In A World Without Us, the author examines exactly how natural processes would undo humanity’s efforts if we all disappeared tomorrow. Anyone could guess, for example, that cities would crumble, but this author tells us how the decay would likely happen as pumping stations fail, roofs go unrepaired, and foundations erode. As water seeps in everywhere, the soil, seeds, and animals will follow, and flowers will bloom in the ruins as surely as they did for a millennium in the Colosseum in Rome.
We spent Earth Day 2017 in a place where something like this has happened on a very small scale for all the wrong reasons. During the era of segregation, East End Cemetery in Richmond was once the go-to burial spot for Richmond’s black middle class and most prominent citizens alike. But unlike nearby cemeteries for whites, it did not receive funding from public sources and did not have provision for perpetual care. The result was decades of active burial from 1897 to the mid-20th century, a period of tapering care into the ’80s and, finally, decades of complete neglect. (A fuller version is told nicely here.) As the weeds and English ivy thrived, the cemetery disappeared into the earth. Tombstones submerged under the soil, and interlopers found the rambling brush to be a good place to dump tires and other trash.
Our work on Earth Day was to do our small part to reclaim the cemetery as the sacred resting place it is. We walked a couple of hundred yards past graves uncovered by volunteers during the past several years to a patch of weeds and vines for our morning’s work. As we stepped over the fallen trees and through the thick underbrush, the ground beneath our feet was uneven, cresting and falling like arrested waves. The depressions occur where holes were once dug and then filled in with loose soil that compacted over time. This was how we knew there were graves somewhere under our feet.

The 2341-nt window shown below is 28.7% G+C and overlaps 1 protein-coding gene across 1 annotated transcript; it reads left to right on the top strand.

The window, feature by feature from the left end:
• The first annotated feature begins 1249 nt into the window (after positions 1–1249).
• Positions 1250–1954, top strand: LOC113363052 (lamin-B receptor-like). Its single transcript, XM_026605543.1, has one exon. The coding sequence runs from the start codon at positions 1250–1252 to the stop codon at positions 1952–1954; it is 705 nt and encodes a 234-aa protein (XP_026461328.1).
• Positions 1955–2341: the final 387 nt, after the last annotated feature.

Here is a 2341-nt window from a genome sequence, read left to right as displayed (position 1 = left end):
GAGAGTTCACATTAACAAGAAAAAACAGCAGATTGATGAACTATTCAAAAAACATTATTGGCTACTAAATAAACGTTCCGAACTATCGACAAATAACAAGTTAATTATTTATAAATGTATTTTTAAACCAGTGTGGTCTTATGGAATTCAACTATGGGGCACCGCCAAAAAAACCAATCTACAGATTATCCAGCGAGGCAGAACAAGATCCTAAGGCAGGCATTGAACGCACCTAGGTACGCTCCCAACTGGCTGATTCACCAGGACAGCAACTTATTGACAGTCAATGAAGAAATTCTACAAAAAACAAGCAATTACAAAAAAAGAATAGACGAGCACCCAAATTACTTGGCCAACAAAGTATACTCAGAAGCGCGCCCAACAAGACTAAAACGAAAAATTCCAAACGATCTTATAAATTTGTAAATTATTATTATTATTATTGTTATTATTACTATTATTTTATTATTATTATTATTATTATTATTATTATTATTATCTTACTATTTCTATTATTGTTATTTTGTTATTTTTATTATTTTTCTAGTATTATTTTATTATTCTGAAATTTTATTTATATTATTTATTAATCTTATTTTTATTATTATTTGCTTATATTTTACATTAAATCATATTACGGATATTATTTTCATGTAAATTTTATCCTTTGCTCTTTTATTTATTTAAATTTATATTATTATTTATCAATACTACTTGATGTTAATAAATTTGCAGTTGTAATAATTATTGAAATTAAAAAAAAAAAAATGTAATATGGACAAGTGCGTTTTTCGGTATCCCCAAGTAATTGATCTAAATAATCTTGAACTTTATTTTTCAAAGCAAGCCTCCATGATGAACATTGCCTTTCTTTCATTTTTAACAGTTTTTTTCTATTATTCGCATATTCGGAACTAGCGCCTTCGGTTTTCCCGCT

We spent a strenuous three hours there doing meticulous manual labor. We pulled and cut vines as thick as a motorcycle’s handlebars off the side of a tree in order to save it. We dug engraved marble slabs out of the dirt, cleaned them with water and a brush, and set them up for the sun and rain to whiten into grave markers again. We filled wheelbarrows and wagons with ivy that we wheeled halfway back to the access road and dumped into an industrial-sized dumpster the county has begun emptying at, I think, no charge — one of the few forms of public support the clean-up project receives. Otherwise, we were the keepers of de Tocqueville’s vision of America in our inclination to form voluntary associations to get things done. It was small recompense for the shameful legacy of inequality this place embodies.
In our shift that day, the two dozen or so volunteers cleared an area about the same size as the footprint of the small house where I now live. This is how the cemetery here is slowly being reclaimed, in patches and hours that add up to acres and years. “Uncovering History” the organizers call the effort, and that’s exactly what it is.
[Info on volunteering here.]